incarnate. Logos is the divine reason that permeates all creation, making order out of chaos,creating humans in his own image, who are creatures with a rational soul. But this premisegenerated questions regarding the relationship of Logos to God. Was Logos distinct from Godor was it God? Also, was Logos created by God at some later moment or had it always existedin God, as stated in the prologue to John’s Gospel (John 1:1)?
Such questions found expression in the views of Arius, a 4th Century Alexandrian churchelder who wrote that “there was a time that the Logos was not.” In his attempt to preserve themonotheistic Unity of God against emerging views about the divinity of Jesus, Arius equatedLogos to Sophia (i.e., God
s wisdom), referring to Scripture (Proverbs 8:22), where Sophiaspeaks as a creature made by God at the beginning of his acts. Logos then, as equated toSophia which is a creature of God, receives divinity from God but is not God. This statementargued against the divine identity of Jesus who was worshipped by Christians as God
s son,implying that Christianity was an idolatrous religion.Arius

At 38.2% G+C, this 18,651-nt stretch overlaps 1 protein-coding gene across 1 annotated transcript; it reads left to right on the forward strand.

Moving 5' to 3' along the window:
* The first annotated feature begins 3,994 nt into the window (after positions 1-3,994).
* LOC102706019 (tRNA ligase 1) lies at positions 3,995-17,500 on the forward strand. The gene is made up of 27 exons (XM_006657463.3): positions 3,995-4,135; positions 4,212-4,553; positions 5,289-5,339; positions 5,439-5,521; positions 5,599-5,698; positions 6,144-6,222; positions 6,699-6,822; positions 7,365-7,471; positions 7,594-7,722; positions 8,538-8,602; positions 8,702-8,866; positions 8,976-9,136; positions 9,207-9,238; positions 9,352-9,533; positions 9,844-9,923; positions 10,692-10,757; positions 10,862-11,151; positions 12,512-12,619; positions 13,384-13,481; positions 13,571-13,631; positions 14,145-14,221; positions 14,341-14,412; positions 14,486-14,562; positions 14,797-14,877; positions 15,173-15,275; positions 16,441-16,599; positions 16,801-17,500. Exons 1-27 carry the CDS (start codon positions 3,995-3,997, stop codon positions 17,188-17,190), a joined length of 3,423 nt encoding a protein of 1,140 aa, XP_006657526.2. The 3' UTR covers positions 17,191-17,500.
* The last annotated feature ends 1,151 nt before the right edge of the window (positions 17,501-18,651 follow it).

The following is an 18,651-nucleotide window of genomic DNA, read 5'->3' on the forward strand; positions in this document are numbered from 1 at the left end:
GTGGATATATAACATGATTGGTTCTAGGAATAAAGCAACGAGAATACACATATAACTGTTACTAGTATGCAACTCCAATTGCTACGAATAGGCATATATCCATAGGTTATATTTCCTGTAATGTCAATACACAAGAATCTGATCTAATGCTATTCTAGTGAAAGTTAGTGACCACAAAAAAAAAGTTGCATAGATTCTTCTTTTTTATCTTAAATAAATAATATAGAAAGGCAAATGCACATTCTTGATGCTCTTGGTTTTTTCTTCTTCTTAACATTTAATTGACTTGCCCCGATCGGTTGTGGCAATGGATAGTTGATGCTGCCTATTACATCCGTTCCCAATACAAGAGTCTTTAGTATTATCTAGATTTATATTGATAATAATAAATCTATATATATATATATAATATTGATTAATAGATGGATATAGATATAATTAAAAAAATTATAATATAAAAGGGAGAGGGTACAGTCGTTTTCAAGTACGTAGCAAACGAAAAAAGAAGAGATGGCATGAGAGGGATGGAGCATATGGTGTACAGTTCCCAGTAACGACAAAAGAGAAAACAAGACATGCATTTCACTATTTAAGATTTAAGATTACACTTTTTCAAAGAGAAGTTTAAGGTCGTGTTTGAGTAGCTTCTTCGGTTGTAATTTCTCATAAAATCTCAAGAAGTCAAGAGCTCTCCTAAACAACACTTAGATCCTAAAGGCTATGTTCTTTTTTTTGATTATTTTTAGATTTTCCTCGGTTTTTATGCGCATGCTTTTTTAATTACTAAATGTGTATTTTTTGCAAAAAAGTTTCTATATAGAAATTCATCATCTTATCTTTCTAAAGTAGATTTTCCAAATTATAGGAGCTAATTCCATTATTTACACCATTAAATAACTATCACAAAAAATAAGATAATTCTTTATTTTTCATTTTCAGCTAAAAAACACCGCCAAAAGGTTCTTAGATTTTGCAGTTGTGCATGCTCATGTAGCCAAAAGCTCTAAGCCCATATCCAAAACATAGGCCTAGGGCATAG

s claims raised a host of controversies, forcing the early fathers to defend Logos asbeing of the same substance with that of God (i.e., “Homoousios”), call the Arian views a heresyand all that espoused them heretics, and exclude them from the Church. The opposing viewscreated a schism in the Church, aligning bishops against Arianists. Among the Christianapologists of that time were Alexander of Alexandria, Eusebius of Caesaria, and Athanasius, allof whom defended the essence of Jesus as divine, stating that only true divinity can savehumans from death.The ongoing debates raised concerns in the emperor Constantine who had seen thepower of Christianity to unite his vast and diverse empire. But in order for that religion to servehis political purposes, it should first acquire a unified theology spoken through clear and conciseterms, easily learned and expressed by all Christians alike. Therefore, he assembled the